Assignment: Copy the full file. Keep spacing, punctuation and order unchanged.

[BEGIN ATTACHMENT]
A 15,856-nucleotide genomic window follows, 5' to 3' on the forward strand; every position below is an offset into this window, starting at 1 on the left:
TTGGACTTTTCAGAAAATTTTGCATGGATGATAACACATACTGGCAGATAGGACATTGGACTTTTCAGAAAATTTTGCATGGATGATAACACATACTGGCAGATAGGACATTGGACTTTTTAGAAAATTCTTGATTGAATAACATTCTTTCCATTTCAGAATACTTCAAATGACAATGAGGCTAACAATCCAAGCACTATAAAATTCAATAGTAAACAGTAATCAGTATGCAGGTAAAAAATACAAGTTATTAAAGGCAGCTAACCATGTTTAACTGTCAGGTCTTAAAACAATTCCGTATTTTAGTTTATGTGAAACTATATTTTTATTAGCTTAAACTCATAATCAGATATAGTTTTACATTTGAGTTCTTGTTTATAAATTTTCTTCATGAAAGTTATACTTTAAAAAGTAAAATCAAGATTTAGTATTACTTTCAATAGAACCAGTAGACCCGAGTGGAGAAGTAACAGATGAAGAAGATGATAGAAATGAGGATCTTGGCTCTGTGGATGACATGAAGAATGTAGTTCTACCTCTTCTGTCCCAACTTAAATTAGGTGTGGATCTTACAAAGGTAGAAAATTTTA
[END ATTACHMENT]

A 15,856-nucleotide genomic window follows, 5' to 3' on the forward strand; every position below is an offset into this window, starting at 1 on the left:
TTGGACTTTTCAGAAAATTTTGCATGGATGATAACACATACTGGCAGATAGGACATTGGACTTTTCAGAAAATTTTGCATGGATGATAACACATACTGGCAGATAGGACATTGGACTTTTTAGAAAATTCTTGATTGAATAACATTCTTTCCATTTCAGAATACTTCAAATGACAATGAGGCTAACAATCCAAGCACTATAAAATTCAATAGTAAACAGTAATCAGTATGCAGGTAAAAAATACAAGTTATTAAAGGCAGCTAACCATGTTTAACTGTCAGGTCTTAAAACAATTCCGTATTTTAGTTTATGTGAAACTATATTTTTATTAGCTTAAACTCATAATCAGATATAGTTTTACATTTGAGTTCTTGTTTATAAATTTTCTTCATGAAAGTTATACTTTAAAAAGTAAAATCAAGATTTAGTATTACTTTCAATAGAACCAGTAGACCCGAGTGGAGAAGTAACAGATGAAGAAGATGATAGAAATGAGGATCTTGGCTCTGTGGATGACATGAAGAATGTAGTTCTACCTCTTCTGTCCCAACTTAAATTAGGTGTGGATCTTACAAAGGTAGAAAATTTTA